Many of the people who get arrested for a crime in New Hampshire every day have never been arrested before. Having never been thrown into the criminal justice system, these people do not fully know what to expect, beyond what they may have seen on TV shows or in the movies. Unfortunately, the media does not often portray the criminal justice system correctly, taking huge liberties to make things seem more dramatic than they really are.
Heroin Addiction in New Hampshire – Heroin Epidemic in NH
There’s a disturbing trend going on in the Granite State, and has exceeded the fatality rate over traffic accident related deaths. According to latest statistics, heroin and other addictive substances killed about 300 people last year. Out of those deaths, 97 were caused by heroin addiction or its variants and combinations.
Even in a small town like Dover, there have been seven drug-related deaths in the last six months, averaging about two overdoses a week.
Several possible factors account for the heroin epidemic, such as the recession which causes depression enough for people to turn to drugs for comfort. The state also seems wanting in terms of state resources for prevention and treatment education, as well as imposition of tighter measures on heroin prescriptions. According to some sources, the drug is quite easy to manufacture in clandestine laboratories. Implementation of drug laws in the state didn’t seem adequate to curtail drug abuse.
Heroin Users & Stereotypes
New Domestic Violence Law in New Hampshire as of January 2015 – Joshua’s Law
A new law has recently been passed in New Hampshire that will provide greater protection for those who are victims of domestic violence. This New Hampshire law also known as Joshua’s Law was named after a young victim that passed away due to an abusive father. This radical new law will allow domestic violence to be placed in a category all of its own. In the past, the state of NH charged people who commend domestic violence with assault.
This change in the way domestic violence is categorized will allow the people who perpetrate these crimes to be better tracked. If someone in the future has one or more domestic violence charges on their record, a red flag is going to be sent out to both the police and the courts. This will keep them from falling into the cracks, and this also allows child protective services to better judge a home life situation.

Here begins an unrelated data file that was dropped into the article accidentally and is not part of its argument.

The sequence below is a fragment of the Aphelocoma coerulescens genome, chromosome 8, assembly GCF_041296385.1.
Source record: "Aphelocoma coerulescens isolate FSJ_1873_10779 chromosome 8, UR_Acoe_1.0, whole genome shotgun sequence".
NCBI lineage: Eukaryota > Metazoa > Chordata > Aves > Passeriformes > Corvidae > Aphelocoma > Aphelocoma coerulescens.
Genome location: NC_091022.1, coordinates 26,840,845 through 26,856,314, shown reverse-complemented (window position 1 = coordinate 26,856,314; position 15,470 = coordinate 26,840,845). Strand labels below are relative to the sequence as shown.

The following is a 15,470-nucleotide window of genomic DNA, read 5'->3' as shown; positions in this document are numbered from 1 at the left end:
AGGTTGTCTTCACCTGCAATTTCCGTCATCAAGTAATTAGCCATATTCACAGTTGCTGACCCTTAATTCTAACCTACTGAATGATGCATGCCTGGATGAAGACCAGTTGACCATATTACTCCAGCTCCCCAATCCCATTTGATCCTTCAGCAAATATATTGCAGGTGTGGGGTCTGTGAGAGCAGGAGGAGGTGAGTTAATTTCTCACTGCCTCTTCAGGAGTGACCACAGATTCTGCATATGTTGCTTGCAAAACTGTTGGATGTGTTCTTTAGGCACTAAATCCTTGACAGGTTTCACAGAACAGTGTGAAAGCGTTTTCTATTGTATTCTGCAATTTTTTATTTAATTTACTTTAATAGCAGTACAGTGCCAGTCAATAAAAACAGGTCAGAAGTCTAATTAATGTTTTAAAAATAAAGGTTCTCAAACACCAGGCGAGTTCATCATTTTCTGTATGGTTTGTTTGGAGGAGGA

Today, the New Hampshire’s House of Representatives will vote on a Bill that would decriminalize small amounts of marijuana for recreational use. House Bill 492 proposes to legalize one ounce of marijuana for people 21 and older.
Proponents of the Bill say it would unravel regulations put in place during the prohibition era, and align New Hampshire with other states which have enacted similar laws, most recently Colorado. Supporters of the Bill further believe that the new proposed law would help generate millions of dollars in revenue for New Hampshire. Other aspects of the Bill propose regulating and taxing the marijuana at a rate of $30 per ounce, and allows individuals to grow up to six plants in a controlled environment.
Opponents of the bill say it will be difficult to regulate, flies in the face of federal regulations, will not bring in the anticipated revenue to the State, and will lead to increased criminal activity in the State. Moreover, they argue that marijuana use is simply bad for people’s health.
Milton, NH police Wearing Cameras on Duty
As recently reported by WMUR’s Jennifer Gannon, Police officers in Milton, NH are among the first in New Hampshire to wear video recording cameras that capture everything that happens when they are out on duty.
The camera is a small, lipstick-sized device that can attach to the officers headband or glasses. Chief Richard Krauss reports that the police department paid approximately $1000 each for the cameras. Thus far, Milton police report that the cameras have been a great tool for gathering evidence. And, as for encounters with an “agitated” person, “you tell them they are being audio and video recorded, their attitude changes very, very quickly,” said Chief Richard Krauss.
Willful Concealment / Shoplifting in New Hampshire
Shoplifting in New Hampshire, otherwise known as willful concealment, is a misdemeanor criminal offense. NH retail stores have seen a rise in shoplifting cases over the past few years, in part due to the worsening economy. Willful concealment involves concealing the merchandise or goods of another while on the premises of a store. Typically, the loss prevention officer will stop you and immediately demand the return of the unpaid items. The local police will also be called and you will be arrested at the scene.
Willful Concealment is a Misdemeanor offense in New Hampshire. A misdemeanor criminal record for shoplifting has many negative consequences including possibly preventing you from obtaining a good job. The criminal defense lawyers at Tenn And Tenn, P.A. have represented many individuals charged with shoplifting and willful concealment. A shoplifting conviction carries significant penalties including heavy fines, no-contact with the retail establishment and possible jail time. Because the penalties can be harsh, it is important that you have counsel by your side.